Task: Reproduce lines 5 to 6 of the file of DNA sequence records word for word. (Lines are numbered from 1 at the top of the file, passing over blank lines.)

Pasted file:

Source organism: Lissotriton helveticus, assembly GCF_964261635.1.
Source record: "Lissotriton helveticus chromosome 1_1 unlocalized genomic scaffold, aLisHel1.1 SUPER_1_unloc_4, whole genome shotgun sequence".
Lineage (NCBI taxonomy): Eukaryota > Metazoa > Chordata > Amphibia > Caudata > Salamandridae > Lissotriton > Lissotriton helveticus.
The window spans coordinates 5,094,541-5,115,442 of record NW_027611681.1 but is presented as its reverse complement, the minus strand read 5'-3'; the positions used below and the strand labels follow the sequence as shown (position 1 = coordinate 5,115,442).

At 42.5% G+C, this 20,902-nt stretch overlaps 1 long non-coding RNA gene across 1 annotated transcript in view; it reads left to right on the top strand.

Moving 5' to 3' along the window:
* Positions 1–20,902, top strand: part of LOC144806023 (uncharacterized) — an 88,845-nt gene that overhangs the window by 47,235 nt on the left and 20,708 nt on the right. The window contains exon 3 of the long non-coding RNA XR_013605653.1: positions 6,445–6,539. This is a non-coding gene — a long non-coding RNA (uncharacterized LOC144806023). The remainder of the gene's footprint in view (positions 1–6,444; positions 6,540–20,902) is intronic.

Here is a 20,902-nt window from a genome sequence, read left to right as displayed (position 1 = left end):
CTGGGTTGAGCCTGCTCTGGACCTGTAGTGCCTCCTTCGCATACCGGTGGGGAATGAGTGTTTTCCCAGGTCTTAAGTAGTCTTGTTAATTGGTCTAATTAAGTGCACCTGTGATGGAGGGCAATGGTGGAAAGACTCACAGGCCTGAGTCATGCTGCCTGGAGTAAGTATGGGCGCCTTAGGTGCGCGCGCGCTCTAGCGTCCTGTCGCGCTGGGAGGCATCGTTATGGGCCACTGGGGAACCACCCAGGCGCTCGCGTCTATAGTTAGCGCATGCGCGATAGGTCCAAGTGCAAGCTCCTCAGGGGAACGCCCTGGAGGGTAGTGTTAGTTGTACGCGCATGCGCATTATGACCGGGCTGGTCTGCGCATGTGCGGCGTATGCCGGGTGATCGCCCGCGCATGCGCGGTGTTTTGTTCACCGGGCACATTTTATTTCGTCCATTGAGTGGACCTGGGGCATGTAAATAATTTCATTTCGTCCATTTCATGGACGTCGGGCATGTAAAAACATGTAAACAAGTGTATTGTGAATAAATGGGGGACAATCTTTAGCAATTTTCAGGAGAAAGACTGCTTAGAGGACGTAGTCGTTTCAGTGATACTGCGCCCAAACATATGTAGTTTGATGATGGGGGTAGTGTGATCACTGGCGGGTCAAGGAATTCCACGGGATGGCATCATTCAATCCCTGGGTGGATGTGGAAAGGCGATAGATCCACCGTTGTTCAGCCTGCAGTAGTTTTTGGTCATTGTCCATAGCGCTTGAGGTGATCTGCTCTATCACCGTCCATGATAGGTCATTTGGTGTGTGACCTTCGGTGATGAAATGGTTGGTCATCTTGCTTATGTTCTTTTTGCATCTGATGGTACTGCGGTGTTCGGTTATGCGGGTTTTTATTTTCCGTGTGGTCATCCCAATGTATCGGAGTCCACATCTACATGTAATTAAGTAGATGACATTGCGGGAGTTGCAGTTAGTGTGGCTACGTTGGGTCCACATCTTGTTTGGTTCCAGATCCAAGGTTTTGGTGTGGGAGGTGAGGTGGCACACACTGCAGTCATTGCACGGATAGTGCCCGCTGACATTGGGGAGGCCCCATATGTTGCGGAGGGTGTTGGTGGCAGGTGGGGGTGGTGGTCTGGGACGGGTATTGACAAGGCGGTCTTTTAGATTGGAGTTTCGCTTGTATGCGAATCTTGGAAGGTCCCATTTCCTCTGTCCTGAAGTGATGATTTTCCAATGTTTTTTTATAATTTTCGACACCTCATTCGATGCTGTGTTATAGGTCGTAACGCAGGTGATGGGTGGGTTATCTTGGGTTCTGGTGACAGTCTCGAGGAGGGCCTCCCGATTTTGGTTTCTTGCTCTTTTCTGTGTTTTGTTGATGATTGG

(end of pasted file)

At 42.5% G+C, this 20,902-nt stretch overlaps 1 long non-coding RNA gene across 1 annotated transcript in view; it reads left to right on the top strand.

Moving 5' to 3' along the window: